Firm Foundations: Creation to Christ. By Trevor McIlwain with Nancy Everson. Sanford, FL: New Tribes Mission, 1991. 582 pp. Paper, $24.95.
Few books will promote the grace position as well as Firm Foundations. This is not a theology book on the issue of grace. Rather, it is a study of the Bible from a grace perspective that is intended to help believers understand who God is and how this knowledge should affect their lives. It is a Bible study series that follows selected topics beginning with Creation and ending with Christ. The book includes 50 studies written in a lesson-plan style to be used by the teacher. McIlwain includes a 100-page introduction that explains his purpose for the book.
The book was written to evangelize tribal peoples who have never heard of Jesus Christ. McIlwain found that it was better to start from the beginning and communicate who God is and what He is like before discussing what Christ did on the Cross. He covers in particular the different redemptive analogies that God has placed in the Bible to help the OT people understand the necessity of the coming death of the Messiah. These analogies include, among others, the covering that God required for Adam and Eve, which necessitated the death of an animal, the account of Abraham and Isaac, the blood on the doorposts in the Exodus, and animal sacrifices. They show that God is holy and that He must judge sin, but that He does provide a substitute for man. McIlwain feels that American Christianity is answering questions that no one is asking. Unless people know that they are lost, they see no need for Jesus Christ. Using the OT rightly includes using it to show man his lostness. The author feels that if we spent more time talking about God and His character we would see more people asking, “What must I do to be saved?”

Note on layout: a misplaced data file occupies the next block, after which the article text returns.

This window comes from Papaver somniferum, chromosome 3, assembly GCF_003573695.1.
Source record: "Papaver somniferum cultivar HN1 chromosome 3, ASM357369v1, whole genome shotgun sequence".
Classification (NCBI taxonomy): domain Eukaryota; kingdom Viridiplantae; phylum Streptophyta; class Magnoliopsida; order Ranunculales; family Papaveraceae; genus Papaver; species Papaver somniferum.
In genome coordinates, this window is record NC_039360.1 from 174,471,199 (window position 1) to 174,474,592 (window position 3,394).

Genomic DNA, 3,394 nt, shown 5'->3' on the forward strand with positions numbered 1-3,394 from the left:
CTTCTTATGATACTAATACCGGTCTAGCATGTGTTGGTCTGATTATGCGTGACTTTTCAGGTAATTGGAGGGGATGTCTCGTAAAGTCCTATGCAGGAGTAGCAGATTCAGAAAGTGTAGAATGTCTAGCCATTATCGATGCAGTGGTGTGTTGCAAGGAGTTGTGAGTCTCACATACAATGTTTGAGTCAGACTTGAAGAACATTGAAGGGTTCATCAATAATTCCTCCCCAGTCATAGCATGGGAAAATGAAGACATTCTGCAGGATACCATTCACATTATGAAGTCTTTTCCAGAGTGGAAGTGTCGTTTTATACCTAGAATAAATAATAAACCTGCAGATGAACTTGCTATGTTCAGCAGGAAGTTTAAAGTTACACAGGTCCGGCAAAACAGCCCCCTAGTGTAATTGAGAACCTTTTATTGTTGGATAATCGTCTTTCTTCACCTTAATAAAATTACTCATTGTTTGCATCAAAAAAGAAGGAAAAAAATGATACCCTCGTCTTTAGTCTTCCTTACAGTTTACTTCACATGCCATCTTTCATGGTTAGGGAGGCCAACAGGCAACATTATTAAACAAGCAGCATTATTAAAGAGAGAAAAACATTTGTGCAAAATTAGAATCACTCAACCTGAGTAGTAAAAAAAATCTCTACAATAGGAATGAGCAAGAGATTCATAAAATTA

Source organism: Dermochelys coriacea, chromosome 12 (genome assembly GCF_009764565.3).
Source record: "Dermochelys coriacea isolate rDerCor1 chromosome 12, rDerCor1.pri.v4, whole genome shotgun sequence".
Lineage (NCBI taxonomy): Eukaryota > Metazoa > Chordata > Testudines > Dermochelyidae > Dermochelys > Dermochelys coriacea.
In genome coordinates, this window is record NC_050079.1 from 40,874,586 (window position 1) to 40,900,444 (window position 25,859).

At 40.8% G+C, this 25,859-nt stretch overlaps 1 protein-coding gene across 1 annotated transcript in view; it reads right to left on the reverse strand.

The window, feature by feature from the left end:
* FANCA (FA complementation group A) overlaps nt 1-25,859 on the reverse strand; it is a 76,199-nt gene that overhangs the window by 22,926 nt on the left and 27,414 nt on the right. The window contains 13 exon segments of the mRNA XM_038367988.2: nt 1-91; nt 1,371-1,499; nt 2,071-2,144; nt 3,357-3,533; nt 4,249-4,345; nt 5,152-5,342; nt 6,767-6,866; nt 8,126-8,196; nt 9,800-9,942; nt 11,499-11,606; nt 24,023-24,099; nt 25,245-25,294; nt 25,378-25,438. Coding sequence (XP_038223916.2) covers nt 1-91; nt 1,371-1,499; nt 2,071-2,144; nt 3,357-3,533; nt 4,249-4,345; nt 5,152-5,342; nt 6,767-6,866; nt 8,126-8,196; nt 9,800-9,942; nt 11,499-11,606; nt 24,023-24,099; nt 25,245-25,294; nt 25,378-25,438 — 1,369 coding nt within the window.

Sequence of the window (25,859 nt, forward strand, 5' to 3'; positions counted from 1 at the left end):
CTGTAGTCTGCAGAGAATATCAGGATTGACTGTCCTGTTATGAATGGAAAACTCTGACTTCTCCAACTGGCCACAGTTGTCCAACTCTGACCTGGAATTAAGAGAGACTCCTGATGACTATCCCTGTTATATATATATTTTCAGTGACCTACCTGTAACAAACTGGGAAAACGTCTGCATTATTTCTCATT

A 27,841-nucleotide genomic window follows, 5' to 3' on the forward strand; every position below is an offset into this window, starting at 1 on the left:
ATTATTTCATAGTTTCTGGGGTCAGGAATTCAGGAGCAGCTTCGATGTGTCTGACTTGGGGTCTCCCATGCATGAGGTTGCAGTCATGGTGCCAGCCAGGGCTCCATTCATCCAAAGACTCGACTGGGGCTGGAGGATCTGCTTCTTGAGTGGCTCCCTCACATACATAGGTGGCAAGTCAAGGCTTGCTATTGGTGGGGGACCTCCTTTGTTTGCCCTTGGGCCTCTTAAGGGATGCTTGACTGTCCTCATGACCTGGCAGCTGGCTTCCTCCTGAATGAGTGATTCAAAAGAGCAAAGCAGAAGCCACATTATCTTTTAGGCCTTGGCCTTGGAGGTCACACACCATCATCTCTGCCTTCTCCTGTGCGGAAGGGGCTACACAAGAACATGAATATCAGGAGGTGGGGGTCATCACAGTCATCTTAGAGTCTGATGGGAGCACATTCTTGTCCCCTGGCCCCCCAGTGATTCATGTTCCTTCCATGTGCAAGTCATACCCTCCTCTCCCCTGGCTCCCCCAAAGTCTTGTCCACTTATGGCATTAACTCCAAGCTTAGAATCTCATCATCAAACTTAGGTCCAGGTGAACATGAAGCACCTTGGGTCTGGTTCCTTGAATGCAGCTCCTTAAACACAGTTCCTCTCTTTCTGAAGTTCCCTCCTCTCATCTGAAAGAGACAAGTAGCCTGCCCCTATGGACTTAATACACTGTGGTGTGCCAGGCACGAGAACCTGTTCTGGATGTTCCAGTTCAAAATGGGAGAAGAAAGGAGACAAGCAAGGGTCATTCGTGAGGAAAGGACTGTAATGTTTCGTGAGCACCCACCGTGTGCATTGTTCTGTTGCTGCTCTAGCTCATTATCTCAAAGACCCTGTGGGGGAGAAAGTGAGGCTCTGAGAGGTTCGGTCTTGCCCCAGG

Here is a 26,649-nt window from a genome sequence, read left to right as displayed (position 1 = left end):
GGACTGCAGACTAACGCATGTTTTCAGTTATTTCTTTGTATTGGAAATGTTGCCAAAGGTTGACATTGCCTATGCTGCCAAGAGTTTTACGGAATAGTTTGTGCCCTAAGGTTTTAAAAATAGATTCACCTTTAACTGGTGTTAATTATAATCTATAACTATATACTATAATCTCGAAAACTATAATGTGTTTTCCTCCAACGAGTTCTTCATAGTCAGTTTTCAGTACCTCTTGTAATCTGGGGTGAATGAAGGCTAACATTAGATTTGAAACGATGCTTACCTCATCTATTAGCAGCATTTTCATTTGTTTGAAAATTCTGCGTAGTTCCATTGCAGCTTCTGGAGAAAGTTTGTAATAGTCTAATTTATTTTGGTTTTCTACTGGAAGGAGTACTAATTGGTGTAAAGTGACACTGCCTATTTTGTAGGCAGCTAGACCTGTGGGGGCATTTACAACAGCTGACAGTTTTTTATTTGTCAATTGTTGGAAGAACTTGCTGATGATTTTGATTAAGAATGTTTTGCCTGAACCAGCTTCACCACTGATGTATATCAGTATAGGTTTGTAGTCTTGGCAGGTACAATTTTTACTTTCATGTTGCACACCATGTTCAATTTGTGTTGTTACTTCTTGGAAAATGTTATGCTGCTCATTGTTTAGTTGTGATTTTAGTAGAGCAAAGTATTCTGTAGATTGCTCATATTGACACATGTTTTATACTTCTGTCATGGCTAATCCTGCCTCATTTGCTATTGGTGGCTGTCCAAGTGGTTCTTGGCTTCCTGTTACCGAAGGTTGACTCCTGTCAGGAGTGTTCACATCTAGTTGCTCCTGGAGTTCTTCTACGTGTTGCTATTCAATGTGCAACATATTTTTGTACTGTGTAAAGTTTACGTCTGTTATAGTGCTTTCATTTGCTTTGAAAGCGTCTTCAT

In the introduction McIlwain explains his philosophy of missions and why it is better to start with who God is and what He is like before going to the Gospel. I found the ideas presented there to be very challenging and enlightening.
Some GES readers will be bothered by McIlwain’s presentation of perseverance. It is, however, very mild, though, since he states that a person could commit adultery, murder, steal, etc., and still be a believer. He believes that the reason people do not persevere is because they were taught a “Lordship” gospel which does not really save.
I highly recommend this study for anyone who wants to teach grace in a way that will positively change lives. It is an excellent overview of the Bible and a great way to build a solid foundation of grace in the lives of believers.
R. Michael Duffy
Journal of the Grace Evangelical Society